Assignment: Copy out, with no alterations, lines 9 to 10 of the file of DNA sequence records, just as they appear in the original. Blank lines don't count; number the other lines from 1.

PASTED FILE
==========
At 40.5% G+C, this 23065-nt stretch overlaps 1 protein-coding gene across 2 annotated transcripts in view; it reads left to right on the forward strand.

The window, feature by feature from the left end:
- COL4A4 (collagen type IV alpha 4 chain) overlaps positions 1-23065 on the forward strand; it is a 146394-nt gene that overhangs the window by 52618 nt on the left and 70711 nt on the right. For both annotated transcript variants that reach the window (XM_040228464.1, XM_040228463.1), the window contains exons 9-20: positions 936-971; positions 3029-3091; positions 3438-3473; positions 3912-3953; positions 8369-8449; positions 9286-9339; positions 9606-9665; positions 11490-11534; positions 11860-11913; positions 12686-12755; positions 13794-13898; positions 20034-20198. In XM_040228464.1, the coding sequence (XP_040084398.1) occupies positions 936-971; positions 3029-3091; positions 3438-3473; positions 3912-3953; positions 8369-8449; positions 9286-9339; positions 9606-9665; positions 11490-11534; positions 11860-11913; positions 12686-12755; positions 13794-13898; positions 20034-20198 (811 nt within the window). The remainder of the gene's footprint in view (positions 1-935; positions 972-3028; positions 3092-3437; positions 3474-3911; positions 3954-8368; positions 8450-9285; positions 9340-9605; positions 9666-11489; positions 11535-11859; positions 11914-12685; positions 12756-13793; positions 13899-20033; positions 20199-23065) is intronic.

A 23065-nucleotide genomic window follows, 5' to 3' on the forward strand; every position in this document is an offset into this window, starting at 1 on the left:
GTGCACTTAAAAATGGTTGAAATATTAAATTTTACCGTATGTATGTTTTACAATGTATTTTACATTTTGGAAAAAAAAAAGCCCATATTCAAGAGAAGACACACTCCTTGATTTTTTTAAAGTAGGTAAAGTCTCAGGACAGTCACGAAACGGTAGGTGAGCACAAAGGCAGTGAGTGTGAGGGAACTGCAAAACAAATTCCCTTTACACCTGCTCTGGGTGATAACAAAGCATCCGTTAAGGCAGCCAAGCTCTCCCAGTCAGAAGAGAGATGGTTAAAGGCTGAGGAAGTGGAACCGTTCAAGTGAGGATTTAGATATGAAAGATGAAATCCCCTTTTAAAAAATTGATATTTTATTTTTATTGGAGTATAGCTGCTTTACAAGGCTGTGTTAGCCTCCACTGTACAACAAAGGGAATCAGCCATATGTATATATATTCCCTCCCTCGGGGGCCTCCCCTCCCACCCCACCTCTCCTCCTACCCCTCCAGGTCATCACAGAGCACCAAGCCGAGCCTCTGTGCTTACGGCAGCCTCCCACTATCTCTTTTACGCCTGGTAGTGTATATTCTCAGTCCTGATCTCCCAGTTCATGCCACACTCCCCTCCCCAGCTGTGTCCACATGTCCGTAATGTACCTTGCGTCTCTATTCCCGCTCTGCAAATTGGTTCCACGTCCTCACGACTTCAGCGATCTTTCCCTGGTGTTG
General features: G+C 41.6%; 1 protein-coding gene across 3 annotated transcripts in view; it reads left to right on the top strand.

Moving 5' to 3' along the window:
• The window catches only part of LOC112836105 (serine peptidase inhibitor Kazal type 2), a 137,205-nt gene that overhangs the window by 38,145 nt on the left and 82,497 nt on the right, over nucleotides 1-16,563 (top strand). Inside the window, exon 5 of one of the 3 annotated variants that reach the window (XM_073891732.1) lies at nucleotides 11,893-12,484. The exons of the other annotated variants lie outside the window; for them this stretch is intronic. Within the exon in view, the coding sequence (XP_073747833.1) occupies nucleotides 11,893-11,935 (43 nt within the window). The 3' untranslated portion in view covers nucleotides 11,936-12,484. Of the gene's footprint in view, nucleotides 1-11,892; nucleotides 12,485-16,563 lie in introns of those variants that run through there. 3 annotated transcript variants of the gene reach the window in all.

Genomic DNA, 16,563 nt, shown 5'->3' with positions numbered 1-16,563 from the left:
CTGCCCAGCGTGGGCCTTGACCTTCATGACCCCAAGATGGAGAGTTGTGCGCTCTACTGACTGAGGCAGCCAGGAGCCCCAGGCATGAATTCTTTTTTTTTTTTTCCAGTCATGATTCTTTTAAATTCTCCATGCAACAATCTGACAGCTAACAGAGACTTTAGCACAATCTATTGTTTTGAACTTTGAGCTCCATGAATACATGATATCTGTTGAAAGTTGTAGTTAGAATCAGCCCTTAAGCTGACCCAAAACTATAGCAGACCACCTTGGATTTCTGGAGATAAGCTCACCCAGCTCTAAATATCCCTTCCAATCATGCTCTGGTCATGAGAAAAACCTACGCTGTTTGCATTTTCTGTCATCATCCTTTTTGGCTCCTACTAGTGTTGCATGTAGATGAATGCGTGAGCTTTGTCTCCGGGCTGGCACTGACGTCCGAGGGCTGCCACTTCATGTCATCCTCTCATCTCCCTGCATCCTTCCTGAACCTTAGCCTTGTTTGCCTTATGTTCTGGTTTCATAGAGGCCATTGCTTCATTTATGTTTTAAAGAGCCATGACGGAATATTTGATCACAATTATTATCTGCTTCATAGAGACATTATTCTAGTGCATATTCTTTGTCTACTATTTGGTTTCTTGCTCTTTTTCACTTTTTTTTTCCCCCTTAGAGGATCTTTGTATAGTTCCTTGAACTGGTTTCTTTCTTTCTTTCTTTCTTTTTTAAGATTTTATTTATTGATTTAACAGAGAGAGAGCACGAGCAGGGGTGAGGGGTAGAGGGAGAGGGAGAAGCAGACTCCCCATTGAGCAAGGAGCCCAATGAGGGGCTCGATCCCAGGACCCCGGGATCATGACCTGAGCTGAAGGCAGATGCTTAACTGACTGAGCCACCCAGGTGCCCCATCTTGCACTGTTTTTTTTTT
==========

Genomic DNA, 16,563 nt, shown 5'->3' with positions numbered 1-16,563 from the left:
CTGCCCAGCGTGGGCCTTGACCTTCATGACCCCAAGATGGAGAGTTGTGCGCTCTACTGACTGAGGCAGCCAGGAGCCCCAGGCATGAATTCTTTTTTTTTTTTTCCAGTCATGATTCTTTTAAATTCTCCATGCAACAATCTGACAGCTAACAGAGACTTTAGCACAATCTATTGTTTTGAACTTTGAGCTCCATGAATACATGATATCTGTTGAAAGTTGTAGTTAGAATCAGCCCTTAAGCTGACCCAAAACTATAGCAGACCACCTTGGATTTCTGGAGATAAGCTCACCCAGCTCTAAATATCCCTTCCAATCATGCTCTGGTCATGAGAAAAACCTACGCTGTTTGCATTTTCTGTCATCATCCTTTTTGGCTCCTACTAGTGTTGCATGTAGATGAATGCGTGAGCTTTGTCTCCGGGCTGGCACTGACGTCCGAGGGCTGCCACTTCATGTCATCCTCTCATCTCCCTGCATCCTTCCTGAACCTTAGCCTTGTTTGCCTTATGTTCTGGTTTCATAGAGGCCATTGCTTCATTTATGTTTTAAAGAGCCATGACGGAATATTTGATCACAATTATTATCTGCTTCATAGAGACATTATTCTAGTGCATATTCTTTGTCTACTATTTGGTTTCTTGCTCTTTTTCACTTTTTTTTTCCCCCTTAGAGGATCTTTGTATAGTTCCTTGAACTGGTTTCTTTCTTTCTTTCTTTCTTTTTTAAGATTTTATTTATTGATTTAACAGAGAGAGAGCACGAGCAGGGGTGAGGGGTAGAGGGAGAGGGAGAAGCAGACTCCCCATTGAGCAAGGAGCCCAATGAGGGGCTCGATCCCAGGACCCCGGGATCATGACCTGAGCTGAAGGCAGATGCTTAACTGACTGAGCCACCCAGGTGCCCCATCTTGCACTGTTTTTTTTTT